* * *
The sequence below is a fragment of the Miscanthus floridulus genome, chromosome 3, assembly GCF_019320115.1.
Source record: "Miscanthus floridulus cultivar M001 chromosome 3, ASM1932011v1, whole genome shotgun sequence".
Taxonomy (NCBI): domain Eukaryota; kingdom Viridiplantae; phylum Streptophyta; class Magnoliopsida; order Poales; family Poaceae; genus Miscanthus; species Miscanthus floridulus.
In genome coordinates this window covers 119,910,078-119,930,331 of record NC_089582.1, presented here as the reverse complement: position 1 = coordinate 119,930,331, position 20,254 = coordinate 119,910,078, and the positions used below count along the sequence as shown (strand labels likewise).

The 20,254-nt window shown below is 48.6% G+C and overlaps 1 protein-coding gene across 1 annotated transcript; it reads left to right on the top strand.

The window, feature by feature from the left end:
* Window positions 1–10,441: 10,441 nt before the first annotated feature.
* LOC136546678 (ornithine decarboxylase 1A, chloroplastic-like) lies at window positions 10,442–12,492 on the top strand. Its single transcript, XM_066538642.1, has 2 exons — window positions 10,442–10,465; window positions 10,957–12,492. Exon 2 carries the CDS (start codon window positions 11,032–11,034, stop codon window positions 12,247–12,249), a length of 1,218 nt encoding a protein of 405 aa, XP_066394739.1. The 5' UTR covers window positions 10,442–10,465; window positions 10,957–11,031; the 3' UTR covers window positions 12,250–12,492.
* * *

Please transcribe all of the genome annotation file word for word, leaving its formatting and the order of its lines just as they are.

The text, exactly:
The sequence below is a fragment of the Miscanthus floridulus genome, chromosome 3, assembly GCF_019320115.1.
Source record: "Miscanthus floridulus cultivar M001 chromosome 3, ASM1932011v1, whole genome shotgun sequence".
Taxonomy (NCBI): domain Eukaryota; kingdom Viridiplantae; phylum Streptophyta; class Magnoliopsida; order Poales; family Poaceae; genus Miscanthus; species Miscanthus floridulus.
In genome coordinates this window covers 119,910,078-119,930,331 of record NC_089582.1, presented here as the reverse complement: position 1 = coordinate 119,930,331, position 20,254 = coordinate 119,910,078, and the positions used below count along the sequence as shown (strand labels likewise).

The 20,254-nt window shown below is 48.6% G+C and overlaps 1 protein-coding gene across 1 annotated transcript; it reads left to right on the top strand.

The window, feature by feature from the left end:
* Window positions 1–10,441: 10,441 nt before the first annotated feature.
* LOC136546678 (ornithine decarboxylase 1A, chloroplastic-like) lies at window positions 10,442–12,492 on the top strand. Its single transcript, XM_066538642.1, has 2 exons — window positions 10,442–10,465; window positions 10,957–12,492. Exon 2 carries the CDS (start codon window positions 11,032–11,034, stop codon window positions 12,247–12,249), a length of 1,218 nt encoding a protein of 405 aa, XP_066394739.1. The 5' UTR covers window positions 10,442–10,465; window positions 10,957–11,031; the 3' UTR covers window positions 12,250–12,492.